Often, fighters, after coming to peaceful cities, express dissatisfaction with how the rear lives. “In Kyiv and in Lviv, which I visited during my vacation, I don’t feel the war is ongoing in the country at all,” says Stepan who worked in a managerial position in one of the ministries until 24 February 2022 and has been serving as a sniper in a special forces brigade for the past year and a half, “I understand that peaceful life must be different. I am glad that restaurants and barbershops work. But look at how many perfectly fit men are roaming the streets. It is easily seen with the unaided eye that they are not in the army and are not going there. And it’s frankly annoying. Just like annoying questions about ‘when will it all be over’ or talking about the election. What kind of elections can be during the war?!”

Ukrainian patriot soldier in military uniform holds a yellow and blue flag.

War teaches one to tame one’s fear and to believe in one’s strength. This can be called a survivor’s achievement. Therefore, in the army, many people have a desire to do after the war what they were previously afraid of: open their own business, change their field of employment, complete a thesis, and solve problems in their personal lives. Sometimes such conversations arise between the military, but they are of the “when I grow up” nature. “Let’s be honest, this war will never end for us. There is a saying: you can come from war, but you can’t come back,” says National Guard member Oleksiy who never served in the army until 2022.  “Even when the fighting abates, it will be necessary to maintain combat capability, to search for war criminals, to help those affected by the war. I decided for myself: I will sign a contract and stay in the army. It’s also more comfortable psychologically. There won’t be people next to me who avoid service or talk such nonsense as ‘”‘not everything is so clear-cut,” ready to put up with the Russians.” Similar opinions are expressed by those who were seriously wounded at the front but remain in the security forces – in those positions where it is possible to serve due to their health. Ihor was a sapper at the front but partially lost his hearing after a concussion: “Having gone through military medical commission, I went to the Territorial Center for Recruitment and Social Support, through which I had been drafted, and asked if I would be of use to them. They welcomed me. Now, I serve there in a ‘paperwork’ position. It is important for me to stay in the ranks, to wear a military uniform. I want to be useful for the common Cause that we all do. And somehow I don’t want to return to civilian life.”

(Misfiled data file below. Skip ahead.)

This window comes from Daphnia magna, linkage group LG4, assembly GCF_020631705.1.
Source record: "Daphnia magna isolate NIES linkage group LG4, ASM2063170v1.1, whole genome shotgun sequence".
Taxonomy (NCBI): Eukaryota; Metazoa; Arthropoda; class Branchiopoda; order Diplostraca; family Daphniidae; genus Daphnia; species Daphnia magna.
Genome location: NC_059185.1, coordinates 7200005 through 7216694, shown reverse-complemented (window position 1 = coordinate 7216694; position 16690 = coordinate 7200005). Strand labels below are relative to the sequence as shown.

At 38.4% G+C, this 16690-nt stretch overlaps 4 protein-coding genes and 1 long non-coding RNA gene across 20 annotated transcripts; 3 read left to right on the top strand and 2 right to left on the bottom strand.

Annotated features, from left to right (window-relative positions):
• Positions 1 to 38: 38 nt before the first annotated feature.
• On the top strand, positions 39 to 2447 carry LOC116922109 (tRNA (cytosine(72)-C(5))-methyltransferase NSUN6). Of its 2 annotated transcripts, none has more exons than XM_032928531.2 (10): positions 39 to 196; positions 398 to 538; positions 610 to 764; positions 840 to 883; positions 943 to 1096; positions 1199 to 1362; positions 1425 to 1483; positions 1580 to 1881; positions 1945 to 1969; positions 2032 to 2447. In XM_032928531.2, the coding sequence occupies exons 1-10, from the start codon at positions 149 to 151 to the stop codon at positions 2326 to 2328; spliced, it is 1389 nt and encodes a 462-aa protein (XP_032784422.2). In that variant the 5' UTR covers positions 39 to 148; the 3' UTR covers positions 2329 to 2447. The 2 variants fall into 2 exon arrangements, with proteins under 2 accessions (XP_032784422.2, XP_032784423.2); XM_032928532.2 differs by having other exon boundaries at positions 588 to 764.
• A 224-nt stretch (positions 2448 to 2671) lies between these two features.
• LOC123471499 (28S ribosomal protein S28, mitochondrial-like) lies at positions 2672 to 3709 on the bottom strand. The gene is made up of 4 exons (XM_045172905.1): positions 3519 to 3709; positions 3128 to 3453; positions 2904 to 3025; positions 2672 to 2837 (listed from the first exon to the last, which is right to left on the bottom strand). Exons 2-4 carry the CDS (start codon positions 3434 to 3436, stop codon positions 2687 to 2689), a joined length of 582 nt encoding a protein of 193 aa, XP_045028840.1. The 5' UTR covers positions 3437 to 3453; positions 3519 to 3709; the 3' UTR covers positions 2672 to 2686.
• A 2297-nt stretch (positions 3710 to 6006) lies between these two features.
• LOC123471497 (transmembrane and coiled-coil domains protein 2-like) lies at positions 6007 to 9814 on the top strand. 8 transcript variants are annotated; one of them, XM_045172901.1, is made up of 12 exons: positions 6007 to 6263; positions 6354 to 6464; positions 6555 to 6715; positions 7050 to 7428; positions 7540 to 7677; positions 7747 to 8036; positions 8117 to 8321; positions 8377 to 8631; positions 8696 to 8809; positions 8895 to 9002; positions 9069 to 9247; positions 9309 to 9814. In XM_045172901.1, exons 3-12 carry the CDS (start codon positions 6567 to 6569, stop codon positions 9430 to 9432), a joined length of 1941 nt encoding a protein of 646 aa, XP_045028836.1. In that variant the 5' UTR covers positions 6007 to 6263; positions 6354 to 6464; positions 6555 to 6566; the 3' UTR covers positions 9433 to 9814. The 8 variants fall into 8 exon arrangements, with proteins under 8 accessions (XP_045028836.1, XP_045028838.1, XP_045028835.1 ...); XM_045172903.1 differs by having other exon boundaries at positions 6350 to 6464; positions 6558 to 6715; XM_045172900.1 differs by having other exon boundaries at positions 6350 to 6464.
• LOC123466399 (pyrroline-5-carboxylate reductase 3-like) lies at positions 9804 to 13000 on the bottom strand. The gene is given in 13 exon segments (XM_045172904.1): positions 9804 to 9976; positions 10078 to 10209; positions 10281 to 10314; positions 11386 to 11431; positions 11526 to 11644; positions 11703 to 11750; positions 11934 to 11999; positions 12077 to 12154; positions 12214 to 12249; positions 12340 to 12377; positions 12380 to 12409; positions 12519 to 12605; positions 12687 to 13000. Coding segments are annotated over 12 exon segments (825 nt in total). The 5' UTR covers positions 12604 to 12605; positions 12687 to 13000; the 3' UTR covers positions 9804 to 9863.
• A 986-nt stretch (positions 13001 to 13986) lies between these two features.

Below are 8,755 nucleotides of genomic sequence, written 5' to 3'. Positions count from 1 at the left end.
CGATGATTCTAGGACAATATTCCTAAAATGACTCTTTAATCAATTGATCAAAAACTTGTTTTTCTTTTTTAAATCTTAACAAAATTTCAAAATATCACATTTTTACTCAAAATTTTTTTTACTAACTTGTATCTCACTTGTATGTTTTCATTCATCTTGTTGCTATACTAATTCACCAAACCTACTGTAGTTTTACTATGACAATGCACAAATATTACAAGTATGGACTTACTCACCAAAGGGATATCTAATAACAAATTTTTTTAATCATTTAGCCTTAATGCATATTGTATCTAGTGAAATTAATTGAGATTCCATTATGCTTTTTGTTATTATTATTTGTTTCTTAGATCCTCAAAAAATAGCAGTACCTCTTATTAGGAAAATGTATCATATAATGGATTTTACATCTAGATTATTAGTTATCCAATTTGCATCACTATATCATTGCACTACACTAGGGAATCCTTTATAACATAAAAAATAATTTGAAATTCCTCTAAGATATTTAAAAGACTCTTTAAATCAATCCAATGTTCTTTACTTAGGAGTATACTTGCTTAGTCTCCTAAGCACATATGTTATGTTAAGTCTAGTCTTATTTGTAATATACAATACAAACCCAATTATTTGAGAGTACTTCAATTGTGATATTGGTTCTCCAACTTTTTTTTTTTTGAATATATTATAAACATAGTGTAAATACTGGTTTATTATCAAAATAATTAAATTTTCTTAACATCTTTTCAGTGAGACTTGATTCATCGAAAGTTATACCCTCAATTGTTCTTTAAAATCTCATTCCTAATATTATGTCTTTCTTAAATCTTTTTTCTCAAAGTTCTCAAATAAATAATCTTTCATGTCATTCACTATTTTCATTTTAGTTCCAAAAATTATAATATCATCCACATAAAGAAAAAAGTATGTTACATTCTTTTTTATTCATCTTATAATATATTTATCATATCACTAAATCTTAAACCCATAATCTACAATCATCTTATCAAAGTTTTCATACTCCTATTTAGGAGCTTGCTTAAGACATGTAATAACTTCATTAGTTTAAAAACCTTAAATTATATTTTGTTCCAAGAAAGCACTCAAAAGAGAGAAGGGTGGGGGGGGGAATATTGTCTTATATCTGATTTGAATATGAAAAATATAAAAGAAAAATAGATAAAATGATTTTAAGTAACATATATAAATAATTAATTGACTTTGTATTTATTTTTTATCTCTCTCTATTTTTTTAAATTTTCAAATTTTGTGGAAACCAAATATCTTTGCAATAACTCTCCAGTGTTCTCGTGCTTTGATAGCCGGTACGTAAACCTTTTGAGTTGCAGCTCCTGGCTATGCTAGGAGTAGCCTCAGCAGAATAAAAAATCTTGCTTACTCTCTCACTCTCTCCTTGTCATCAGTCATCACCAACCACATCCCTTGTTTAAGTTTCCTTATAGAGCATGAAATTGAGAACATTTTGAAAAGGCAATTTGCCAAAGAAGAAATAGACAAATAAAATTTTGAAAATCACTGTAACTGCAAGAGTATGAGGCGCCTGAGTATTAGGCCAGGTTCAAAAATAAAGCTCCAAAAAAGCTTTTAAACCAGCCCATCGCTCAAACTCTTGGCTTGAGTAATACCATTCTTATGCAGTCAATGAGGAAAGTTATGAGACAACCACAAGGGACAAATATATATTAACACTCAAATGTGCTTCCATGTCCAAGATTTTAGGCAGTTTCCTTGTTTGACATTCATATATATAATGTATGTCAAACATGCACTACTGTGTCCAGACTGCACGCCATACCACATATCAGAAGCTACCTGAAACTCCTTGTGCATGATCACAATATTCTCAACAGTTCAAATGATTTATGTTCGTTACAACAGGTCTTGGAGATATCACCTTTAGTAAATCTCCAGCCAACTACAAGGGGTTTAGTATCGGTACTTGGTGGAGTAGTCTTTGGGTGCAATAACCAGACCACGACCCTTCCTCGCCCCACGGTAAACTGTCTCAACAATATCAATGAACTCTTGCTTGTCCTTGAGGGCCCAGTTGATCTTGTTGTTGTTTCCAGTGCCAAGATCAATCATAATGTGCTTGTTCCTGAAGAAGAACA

There has been an opinion in Ukrainian society since 2014 that “boys and girls will return from the front and fix life in the country.” The military themselves are extremely ironic about such naive hopes. In fact, life at the front is disconnected from all relevant public discussions: people in the trenches do not talk about the probability of presidential elections, Nagorno-Karabakh, the sexist statements by Oleksiy Arestovych, or Andriy Kurkov’s dialogues with Masha Gessen. In war, everything revolves around two pillars: the fulfillment of the combat mission and the preservation of the lives of personnel. The rest of the time (and there is very little of it) is for ordinary chores and recovery. To integrate into a peaceful life, veterans will need time to understand the mechanisms of civilian life which they have fallen out of. And the longer the war lasts, the more time to realise this will be needed.

Author: Dmytro Krapyvenko, serviceman